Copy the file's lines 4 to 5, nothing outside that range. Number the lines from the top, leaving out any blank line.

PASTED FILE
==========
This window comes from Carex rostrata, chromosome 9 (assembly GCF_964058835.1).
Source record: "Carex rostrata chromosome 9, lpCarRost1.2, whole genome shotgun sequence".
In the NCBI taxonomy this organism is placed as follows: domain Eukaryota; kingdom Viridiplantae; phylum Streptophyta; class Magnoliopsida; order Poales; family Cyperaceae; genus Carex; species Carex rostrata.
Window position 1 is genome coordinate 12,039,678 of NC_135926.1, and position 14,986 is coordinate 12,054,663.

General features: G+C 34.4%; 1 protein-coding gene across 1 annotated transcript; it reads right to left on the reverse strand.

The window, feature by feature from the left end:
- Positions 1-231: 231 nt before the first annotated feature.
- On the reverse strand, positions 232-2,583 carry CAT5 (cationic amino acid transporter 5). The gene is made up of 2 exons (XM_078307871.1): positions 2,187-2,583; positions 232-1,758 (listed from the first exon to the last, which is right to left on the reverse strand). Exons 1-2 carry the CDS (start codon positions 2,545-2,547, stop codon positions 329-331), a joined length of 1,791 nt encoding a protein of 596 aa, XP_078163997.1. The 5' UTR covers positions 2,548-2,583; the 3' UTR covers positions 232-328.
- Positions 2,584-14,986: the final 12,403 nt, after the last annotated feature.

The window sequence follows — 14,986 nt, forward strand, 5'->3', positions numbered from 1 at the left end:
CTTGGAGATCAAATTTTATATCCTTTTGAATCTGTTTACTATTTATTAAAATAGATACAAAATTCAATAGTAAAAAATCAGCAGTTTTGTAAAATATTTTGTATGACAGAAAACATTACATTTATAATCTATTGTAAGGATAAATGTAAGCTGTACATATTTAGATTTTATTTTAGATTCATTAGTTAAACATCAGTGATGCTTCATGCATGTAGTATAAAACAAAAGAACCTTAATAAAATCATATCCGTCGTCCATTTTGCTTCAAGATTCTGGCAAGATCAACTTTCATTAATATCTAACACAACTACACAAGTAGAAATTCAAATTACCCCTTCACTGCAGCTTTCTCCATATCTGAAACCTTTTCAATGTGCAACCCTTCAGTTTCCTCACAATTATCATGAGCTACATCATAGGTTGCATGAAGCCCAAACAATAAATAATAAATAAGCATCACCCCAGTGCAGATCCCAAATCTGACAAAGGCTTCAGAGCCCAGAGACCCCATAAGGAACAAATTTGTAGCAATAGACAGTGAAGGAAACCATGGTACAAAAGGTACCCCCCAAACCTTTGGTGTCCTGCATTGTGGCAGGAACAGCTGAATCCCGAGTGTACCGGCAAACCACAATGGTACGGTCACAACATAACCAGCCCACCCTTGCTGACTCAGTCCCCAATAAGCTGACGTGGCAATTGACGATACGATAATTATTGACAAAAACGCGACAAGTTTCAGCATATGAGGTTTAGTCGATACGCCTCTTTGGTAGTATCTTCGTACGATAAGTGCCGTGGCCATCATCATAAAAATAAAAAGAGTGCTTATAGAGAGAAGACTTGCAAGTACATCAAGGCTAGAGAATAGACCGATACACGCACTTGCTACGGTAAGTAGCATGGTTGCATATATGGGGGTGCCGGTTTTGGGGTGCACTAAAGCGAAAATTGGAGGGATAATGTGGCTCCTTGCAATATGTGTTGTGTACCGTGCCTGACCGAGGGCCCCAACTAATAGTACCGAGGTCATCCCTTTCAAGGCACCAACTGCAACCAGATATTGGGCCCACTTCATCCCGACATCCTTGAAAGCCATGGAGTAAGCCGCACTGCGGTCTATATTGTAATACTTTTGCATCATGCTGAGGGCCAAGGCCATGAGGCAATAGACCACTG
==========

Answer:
Window position 1 is genome coordinate 12,039,678 of NC_135926.1, and position 14,986 is coordinate 12,054,663.

General features: G+C 34.4%; 1 protein-coding gene across 1 annotated transcript; it reads right to left on the reverse strand.